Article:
[Date Prev][Date Next] [Thread Prev][Thread Next] [Date Index] [Thread Index]

Re: Do we really need to worry about viruses

Ron Johnson <ron.l.johnson@cox.net> writes:

> How can an email virus work on *ix?

How does it work on Windows?  Either convince the user to click on a
link, or exploit a bug in the MUA.  When it has code running, scan
the user's address book and mail archives, and send out lots of
email.  Include your own SMTP client to contact servers.  None of
this is restricted by root.

It can also pop up a DDOS or SPAM server running as the user in a
high-numbered port.  If it wants root-level privileges (which none of
the viruses out for Windows seem to need or care about) it can pop in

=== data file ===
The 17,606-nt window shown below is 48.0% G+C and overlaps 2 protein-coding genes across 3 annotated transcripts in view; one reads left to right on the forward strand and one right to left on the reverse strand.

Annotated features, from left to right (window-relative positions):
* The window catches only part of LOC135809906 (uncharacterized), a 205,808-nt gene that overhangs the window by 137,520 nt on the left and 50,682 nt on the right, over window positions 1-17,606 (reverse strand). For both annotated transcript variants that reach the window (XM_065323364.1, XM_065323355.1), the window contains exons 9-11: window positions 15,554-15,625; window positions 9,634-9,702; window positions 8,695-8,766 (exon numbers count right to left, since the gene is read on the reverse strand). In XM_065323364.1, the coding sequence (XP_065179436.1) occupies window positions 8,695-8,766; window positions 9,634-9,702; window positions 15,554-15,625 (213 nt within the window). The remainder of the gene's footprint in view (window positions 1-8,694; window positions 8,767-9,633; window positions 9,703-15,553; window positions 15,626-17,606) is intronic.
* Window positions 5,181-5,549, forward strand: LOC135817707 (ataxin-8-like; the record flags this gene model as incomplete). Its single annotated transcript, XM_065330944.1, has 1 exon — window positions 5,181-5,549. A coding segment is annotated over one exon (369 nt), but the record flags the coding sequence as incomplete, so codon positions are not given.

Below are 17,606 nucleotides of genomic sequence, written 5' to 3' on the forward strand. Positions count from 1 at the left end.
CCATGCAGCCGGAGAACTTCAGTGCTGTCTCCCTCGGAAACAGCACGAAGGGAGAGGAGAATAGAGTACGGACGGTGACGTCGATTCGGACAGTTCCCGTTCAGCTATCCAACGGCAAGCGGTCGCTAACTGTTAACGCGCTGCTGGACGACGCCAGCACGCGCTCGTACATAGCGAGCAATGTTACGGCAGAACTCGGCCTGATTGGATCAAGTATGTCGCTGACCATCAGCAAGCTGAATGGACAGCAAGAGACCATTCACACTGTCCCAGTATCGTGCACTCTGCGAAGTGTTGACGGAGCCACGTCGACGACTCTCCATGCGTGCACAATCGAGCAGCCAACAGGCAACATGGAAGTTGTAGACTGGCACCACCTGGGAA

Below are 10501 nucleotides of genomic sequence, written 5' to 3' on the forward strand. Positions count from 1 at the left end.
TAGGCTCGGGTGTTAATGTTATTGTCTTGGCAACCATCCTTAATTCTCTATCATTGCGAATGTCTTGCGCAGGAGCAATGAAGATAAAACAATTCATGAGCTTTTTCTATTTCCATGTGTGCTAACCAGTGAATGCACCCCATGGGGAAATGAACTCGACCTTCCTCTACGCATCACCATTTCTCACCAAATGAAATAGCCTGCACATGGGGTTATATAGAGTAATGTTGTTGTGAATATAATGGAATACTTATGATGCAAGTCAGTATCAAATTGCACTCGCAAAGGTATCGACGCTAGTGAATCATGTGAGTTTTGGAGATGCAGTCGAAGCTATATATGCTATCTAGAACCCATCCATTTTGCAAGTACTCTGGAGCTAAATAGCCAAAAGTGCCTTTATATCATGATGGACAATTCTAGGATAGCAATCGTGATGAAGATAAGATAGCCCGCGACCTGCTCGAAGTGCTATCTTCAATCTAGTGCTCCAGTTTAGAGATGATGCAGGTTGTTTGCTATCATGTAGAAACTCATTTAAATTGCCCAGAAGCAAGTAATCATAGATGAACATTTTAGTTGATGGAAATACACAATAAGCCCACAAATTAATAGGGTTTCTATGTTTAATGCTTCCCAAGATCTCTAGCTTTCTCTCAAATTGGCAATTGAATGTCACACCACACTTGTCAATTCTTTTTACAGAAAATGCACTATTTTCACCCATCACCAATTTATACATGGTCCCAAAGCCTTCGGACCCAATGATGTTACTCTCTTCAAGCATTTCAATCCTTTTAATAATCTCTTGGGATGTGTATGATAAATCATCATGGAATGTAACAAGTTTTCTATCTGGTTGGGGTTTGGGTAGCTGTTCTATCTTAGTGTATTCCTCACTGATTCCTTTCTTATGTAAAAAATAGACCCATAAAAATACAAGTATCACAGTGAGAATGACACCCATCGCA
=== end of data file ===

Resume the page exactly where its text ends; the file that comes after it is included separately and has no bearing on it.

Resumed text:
a sniffer or some sort for the user's keystrokes to see if the user
ever su's.

> And a click-thru virus (or is it really a trojan?) can only do 
> damage to files that you have privs to touch (unless there's a bug
> in Java or JavaScript).

Sure.  So?  All the files I really care about are the ones I have
privilege to touch.  I don't care about the OS so much... I can
install it again.  I do care about the documents or code I'm working
on.  Or my local customizations.  I have a 2GB home directory on my
laptop at the moment.  I care more about any of that data than
anything the virus can't touch.

Or, at work, I have access to modify all sorts of things that I need
to in the context of my job.  A virus could have a lot of fun.

Sure, you can mitigate the risk.  Backups, CVS repositories, secondary
accounts for certain things, keeping things on several machines, can
all reduce the damage a virus could do.  But just saying "A virus
can't hurt a user unless it's root" is incorrect.  And downplaying
that it can affect any file the user can touch ignores where most of
the value is in the files on an average system.

Alan Shutko <ats@acm.org> - I am the rocks.
Data in Oz: "If I only had a pulmonary apparatus . . ."

Reply to: